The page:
Daily archives: June 19, 2006

‘Wash Post’ Obtains Shocking Memo from U.S. Embassy in Baghdad, Details Increasing Danger and Hardship

By Greg Mitchell in Editor and Publisher

NEW YORK The Washington Post has obtained a cable, marked “sensitive,” that it says show that just before President Bush left on a surprise trip last Monday to the Green Zone in Baghdad for an upbeat assessment of the situation there, “the U.S. Embassy in Iraq painted a starkly different portrait of increasing danger and hardship faced by its Iraqi employees.”

This cable outlines, the Post reported Sunday, “the daily-worsening conditions for those who live outside the heavily guarded international zone: harassment, threats and the employees’ constant fears that their neighbors will discover they work for the U.S. government.”

It’s actually far worse than that, as the details published below indicate, which include references to abductions, threats to women’s rights, and “ethnic cleansing.”

A PDF copy of the cable shows that it was sent to the SecState in Washington, D.C. from “AMEmbassy Baghdad” on June 6. The typed name at the very bottom is Khalilzad — the name of the U.S. Ambassador, though it is not known if this means he wrote the memo or merely approved it.


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Guantanamo and Medical Ethics

From The Jurist

The ongoing detention without trial of over 400 individuals in the US base at Guantanamo Bay has rightly been decried as an ongoing human rights scandal by everyone from Amnesty International to the Vatican. The recent hunger strike and now the suicides of three prisoners have however raised the issue of the medical treatment of the Guantanamo detainees.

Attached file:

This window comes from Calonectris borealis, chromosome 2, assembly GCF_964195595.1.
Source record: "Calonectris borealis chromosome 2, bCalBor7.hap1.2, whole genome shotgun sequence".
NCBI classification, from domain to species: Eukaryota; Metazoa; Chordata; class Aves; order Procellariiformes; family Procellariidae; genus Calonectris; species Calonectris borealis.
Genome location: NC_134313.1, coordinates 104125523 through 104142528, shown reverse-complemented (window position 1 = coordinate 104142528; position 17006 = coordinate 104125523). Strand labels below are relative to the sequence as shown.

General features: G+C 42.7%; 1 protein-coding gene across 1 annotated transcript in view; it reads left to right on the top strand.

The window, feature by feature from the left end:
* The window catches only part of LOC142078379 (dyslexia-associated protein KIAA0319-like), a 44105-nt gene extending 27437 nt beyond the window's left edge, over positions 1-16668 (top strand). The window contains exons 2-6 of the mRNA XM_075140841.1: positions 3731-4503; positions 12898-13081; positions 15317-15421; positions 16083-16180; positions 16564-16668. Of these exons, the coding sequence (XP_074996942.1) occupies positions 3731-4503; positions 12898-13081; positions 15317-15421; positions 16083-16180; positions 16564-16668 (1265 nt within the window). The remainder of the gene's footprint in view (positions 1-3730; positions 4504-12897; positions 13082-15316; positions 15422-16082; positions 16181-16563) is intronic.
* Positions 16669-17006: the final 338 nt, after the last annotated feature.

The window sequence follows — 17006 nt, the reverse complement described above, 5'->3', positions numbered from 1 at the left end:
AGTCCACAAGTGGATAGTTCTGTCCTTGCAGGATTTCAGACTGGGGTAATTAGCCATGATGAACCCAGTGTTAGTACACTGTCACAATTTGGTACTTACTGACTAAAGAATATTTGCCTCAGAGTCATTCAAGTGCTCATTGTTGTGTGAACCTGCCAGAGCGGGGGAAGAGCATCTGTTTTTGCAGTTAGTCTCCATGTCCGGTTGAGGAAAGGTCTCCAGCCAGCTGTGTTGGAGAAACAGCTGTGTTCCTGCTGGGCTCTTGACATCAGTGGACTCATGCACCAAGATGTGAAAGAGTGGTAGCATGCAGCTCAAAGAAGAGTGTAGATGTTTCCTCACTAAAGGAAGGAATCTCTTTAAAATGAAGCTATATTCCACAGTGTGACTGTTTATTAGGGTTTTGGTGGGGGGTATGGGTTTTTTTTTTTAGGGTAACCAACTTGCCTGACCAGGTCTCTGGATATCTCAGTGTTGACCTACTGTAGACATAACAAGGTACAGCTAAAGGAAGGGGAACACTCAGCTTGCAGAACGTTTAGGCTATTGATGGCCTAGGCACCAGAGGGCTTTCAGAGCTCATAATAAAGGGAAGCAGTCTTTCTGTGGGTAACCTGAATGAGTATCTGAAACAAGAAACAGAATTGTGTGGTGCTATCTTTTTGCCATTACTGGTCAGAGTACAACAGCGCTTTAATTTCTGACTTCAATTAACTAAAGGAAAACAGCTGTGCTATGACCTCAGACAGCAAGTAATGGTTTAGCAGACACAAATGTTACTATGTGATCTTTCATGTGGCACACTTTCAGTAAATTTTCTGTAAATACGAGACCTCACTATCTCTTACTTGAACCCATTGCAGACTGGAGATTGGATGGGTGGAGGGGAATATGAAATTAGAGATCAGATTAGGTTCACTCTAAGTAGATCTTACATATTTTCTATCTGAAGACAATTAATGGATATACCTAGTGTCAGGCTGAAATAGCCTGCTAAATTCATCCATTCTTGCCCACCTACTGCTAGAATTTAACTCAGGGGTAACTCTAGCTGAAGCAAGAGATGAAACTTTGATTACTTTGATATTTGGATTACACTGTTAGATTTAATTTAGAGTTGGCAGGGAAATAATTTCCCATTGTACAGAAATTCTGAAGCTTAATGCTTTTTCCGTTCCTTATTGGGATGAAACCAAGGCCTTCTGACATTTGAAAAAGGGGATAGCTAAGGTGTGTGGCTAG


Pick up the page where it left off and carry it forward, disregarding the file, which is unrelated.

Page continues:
Dr. David Nicholl, a neurologist at Queen Elizabeth Hospital, Birmingham, says that the recent hunger strike and now suicides by prisoners held by the US at Guantanamo Bay highlight the need to accord the detainees not just due legal process, but also ethical medical treatment…

Go here to read the full article.

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MPs to press ministers on torture claims

From The Guardian

The government will today come under pressure to disclose all it knows about how Benyam Mohammed, a British resident held in Guant?namo Bay, was seized in Pakistan in 2002, and the likelihood that he would be tortured when he was moved to American custody.

Mr Mohammed, 27, is accused of planning al-Qaida attacks. Following his arrest in Pakistan he was flown on a CIA rendition flight to Morocco, where he was allegedly tortured.

The Council of Europe highlighted his case in a report this month in which the UK is accused not only of allowing the use of British airspace and airports, but of providing information used during his torture. Today, the all-party group on extraordinary rendition will hear there is strong prima facie evidence of British involvement in Mr Mohammed’s seizure in Pakistan in 2002 and his subsequent secret transportation to Morocco and Afghanistan before been flown to the US camp in Cuba.

The former foreign secretary Jack Straw, told the Commons foreign affairs committee last year that while in jail in Karachi, Mr Mohammed was interviewed by a member of MI5. Mr Straw said MI5 had no role in his capture or in his transfer from Pakistan. He denied that the officer had noticed any evidence of torture, and said Mr Mohammed had not complained of ill-treatment. However, MPs say the Foreign Office has refused to cooperate with their requests for further information, according to Andrew Tyrie, Tory chairman of the group.


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